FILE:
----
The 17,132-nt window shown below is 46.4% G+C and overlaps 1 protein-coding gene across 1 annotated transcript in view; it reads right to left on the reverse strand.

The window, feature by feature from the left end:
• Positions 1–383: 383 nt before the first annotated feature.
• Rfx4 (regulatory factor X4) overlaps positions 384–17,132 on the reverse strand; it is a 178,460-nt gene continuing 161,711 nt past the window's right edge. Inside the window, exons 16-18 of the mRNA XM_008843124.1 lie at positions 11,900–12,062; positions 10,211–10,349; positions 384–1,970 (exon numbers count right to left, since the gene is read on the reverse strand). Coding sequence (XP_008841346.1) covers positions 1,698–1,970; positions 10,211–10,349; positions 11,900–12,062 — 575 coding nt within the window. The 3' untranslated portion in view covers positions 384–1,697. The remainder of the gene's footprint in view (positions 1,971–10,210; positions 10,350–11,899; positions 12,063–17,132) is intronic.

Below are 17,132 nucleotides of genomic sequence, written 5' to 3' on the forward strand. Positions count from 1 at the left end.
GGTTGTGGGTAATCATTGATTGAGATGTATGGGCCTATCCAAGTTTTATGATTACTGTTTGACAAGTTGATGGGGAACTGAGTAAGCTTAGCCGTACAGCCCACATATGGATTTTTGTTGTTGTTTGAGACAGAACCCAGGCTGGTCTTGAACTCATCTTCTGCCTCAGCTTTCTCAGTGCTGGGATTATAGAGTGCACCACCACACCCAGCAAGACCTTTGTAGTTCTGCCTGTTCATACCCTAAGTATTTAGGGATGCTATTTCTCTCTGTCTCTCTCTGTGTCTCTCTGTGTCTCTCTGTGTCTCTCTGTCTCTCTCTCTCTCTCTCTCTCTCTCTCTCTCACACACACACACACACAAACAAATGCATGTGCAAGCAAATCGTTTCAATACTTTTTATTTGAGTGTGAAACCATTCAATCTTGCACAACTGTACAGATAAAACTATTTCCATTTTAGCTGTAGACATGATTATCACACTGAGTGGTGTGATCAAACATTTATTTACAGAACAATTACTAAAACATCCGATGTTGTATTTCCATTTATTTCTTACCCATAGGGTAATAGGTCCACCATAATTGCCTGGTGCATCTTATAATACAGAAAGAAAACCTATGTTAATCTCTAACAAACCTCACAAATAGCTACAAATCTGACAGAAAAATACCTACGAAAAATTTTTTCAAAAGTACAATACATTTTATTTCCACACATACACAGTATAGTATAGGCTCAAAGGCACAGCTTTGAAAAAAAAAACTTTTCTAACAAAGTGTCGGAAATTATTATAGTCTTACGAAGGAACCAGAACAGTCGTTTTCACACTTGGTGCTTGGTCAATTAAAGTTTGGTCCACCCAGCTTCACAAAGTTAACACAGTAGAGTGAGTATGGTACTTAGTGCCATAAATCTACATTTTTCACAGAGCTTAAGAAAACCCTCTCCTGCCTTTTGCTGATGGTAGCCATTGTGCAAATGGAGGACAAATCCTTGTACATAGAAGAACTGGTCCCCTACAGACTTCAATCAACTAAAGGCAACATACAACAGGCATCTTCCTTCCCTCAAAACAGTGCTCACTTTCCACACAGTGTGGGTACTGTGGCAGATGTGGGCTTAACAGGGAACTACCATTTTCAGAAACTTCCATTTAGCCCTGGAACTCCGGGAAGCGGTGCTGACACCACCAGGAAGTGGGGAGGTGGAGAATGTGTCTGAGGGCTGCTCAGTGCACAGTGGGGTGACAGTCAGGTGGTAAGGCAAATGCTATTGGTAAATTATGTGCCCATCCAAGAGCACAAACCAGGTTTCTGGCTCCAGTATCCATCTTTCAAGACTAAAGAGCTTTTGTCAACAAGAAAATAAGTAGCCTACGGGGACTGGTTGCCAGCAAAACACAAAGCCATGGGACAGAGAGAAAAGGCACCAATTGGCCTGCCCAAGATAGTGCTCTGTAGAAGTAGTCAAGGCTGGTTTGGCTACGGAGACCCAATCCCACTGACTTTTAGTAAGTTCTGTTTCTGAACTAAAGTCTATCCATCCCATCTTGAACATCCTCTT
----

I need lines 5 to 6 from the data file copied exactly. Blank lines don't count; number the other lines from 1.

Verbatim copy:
Below are 17,132 nucleotides of genomic sequence, written 5' to 3' on the forward strand. Positions count from 1 at the left end.
GGTTGTGGGTAATCATTGATTGAGATGTATGGGCCTATCCAAGTTTTATGATTACTGTTTGACAAGTTGATGGGGAACTGAGTAAGCTTAGCCGTACAGCCCACATATGGATTTTTGTTGTTGTTTGAGACAGAACCCAGGCTGGTCTTGAACTCATCTTCTGCCTCAGCTTTCTCAGTGCTGGGATTATAGAGTGCACCACCACACCCAGCAAGACCTTTGTAGTTCTGCCTGTTCATACCCTAAGTATTTAGGGATGCTATTTCTCTCTGTCTCTCTCTGTGTCTCTCTGTGTCTCTCTGTGTCTCTCTGTCTCTCTCTCTCTCTCTCTCTCTCTCTCTCTCACACACACACACACACAAACAAATGCATGTGCAAGCAAATCGTTTCAATACTTTTTATTTGAGTGTGAAACCATTCAATCTTGCACAACTGTACAGATAAAACTATTTCCATTTTAGCTGTAGACATGATTATCACACTGAGTGGTGTGATCAAACATTTATTTACAGAACAATTACTAAAACATCCGATGTTGTATTTCCATTTATTTCTTACCCATAGGGTAATAGGTCCACCATAATTGCCTGGTGCATCTTATAATACAGAAAGAAAACCTATGTTAATCTCTAACAAACCTCACAAATAGCTACAAATCTGACAGAAAAATACCTACGAAAAATTTTTTCAAAAGTACAATACATTTTATTTCCACACATACACAGTATAGTATAGGCTCAAAGGCACAGCTTTGAAAAAAAAAACTTTTCTAACAAAGTGTCGGAAATTATTATAGTCTTACGAAGGAACCAGAACAGTCGTTTTCACACTTGGTGCTTGGTCAATTAAAGTTTGGTCCACCCAGCTTCACAAAGTTAACACAGTAGAGTGAGTATGGTACTTAGTGCCATAAATCTACATTTTTCACAGAGCTTAAGAAAACCCTCTCCTGCCTTTTGCTGATGGTAGCCATTGTGCAAATGGAGGACAAATCCTTGTACATAGAAGAACTGGTCCCCTACAGACTTCAATCAACTAAAGGCAACATACAACAGGCATCTTCCTTCCCTCAAAACAGTGCTCACTTTCCACACAGTGTGGGTACTGTGGCAGATGTGGGCTTAACAGGGAACTACCATTTTCAGAAACTTCCATTTAGCCCTGGAACTCCGGGAAGCGGTGCTGACACCACCAGGAAGTGGGGAGGTGGAGAATGTGTCTGAGGGCTGCTCAGTGCACAGTGGGGTGACAGTCAGGTGGTAAGGCAAATGCTATTGGTAAATTATGTGCCCATCCAAGAGCACAAACCAGGTTTCTGGCTCCAGTATCCATCTTTCAAGACTAAAGAGCTTTTGTCAACAAGAAAATAAGTAGCCTACGGGGACTGGTTGCCAGCAAAACACAAAGCCATGGGACAGAGAGAAAAGGCACCAATTGGCCTGCCCAAGATAGTGCTCTGTAGAAGTAGTCAAGGCTGGTTTGGCTACGGAGACCCAATCCCACTGACTTTTAGTAAGTTCTGTTTCTGAACTAAAGTCTATCCATCCCATCTTGAACATCCTCTT